Archives for posts with tag: annual report

Part 1 and Part 2 show the history and evolution of my attempts to web scrape EDGAR files from the SEC. You can see detailed discussions of the approaches in the previous posts. The implementation issues with Part 2 caused me to rethink my approach to the problem.

I was hesitant to use XBRL tags initially because 1) this data isn’t currently audited and 2) my dissertation used both XBRL data and hand-collected data and I saw differences around 30% of the time between what I hand-collected vs. the XBRL tags. But my opinion now is that using the XBRL tags is the only viable solution to the problem. Previously, I was able to scrape the actual titles used by the company for each financial statement line item, but the substantial amount of variation in the titles used for the same accounts made appending this data together into one DataFrame problematic (e.g., slight differences in naming conventions cause the same underlying variable to be spread out among multiple columns for different firms. This could be coded around in theory, but in practice it would be a nightmare).

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An automated approach to web scraping publicly traded companies’ financial statements is something that I’ve been working on for a while. My first post¬†identified the balance sheet due to a firm-specific characteristic of FCCY’s 12/31/2017 balance sheet- namely that it had a row titled “ASSETS.” Of course, not every firm is going to have this header in all caps to identify which table in the .html file is the balance sheet. But it was a start. The next, currently unpublished, step pulled the annual report and then identified the balance sheet using the summation of the number of times accounts commonly found on balance sheets were present.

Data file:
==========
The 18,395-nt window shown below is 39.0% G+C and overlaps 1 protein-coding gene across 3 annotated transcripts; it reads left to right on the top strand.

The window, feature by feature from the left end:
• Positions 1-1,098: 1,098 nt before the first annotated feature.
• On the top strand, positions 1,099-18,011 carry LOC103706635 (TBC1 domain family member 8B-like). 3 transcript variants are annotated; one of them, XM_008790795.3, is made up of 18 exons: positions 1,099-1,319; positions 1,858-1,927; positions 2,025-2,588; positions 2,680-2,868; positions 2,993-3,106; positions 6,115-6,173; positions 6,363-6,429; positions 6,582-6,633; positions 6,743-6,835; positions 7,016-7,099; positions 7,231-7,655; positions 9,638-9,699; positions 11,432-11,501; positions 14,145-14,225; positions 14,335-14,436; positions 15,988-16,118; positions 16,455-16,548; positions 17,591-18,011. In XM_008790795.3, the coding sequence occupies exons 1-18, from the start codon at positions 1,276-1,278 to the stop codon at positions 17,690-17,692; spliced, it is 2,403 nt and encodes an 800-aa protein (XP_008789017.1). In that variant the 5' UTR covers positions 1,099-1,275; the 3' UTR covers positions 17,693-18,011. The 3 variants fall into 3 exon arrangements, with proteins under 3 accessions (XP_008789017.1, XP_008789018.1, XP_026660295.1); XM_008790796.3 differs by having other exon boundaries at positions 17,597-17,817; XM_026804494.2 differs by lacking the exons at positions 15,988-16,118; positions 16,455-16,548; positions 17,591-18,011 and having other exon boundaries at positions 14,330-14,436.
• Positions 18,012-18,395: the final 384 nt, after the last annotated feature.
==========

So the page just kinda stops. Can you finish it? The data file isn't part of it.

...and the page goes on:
Some of the issues I ran into while programming this: ¬†the amount of account variation between balance sheets of companies in different industries, the presence of extra spaces or characters present in the .html file that are not readily apparent to human eyes, the use of capital letters in account titles (or not) by different firms, and variation in how the same account may be called by different companies (e.g., additional paid in capital vs. additional paid-in capital and stockholder’s equity(deficiency) vs. shareholders’ equity vs. stockholders’ equity, etc.), financial statements being split in two across separate pages and identified in the file as two separate tables, notes at the bottom of the page with the financial statements also being tagged as tables by the issuer, substantial variation in the exact titles firms use for the various financial statements, and the actual layout of the tables after they have been scraped (e.g., multiple columns for a given year with data spread across the columns).

All of these are things that can be programmed around, and some of these issues we will see later in the post with FCCY’s 12/31/2017 10-K after we scrape it.

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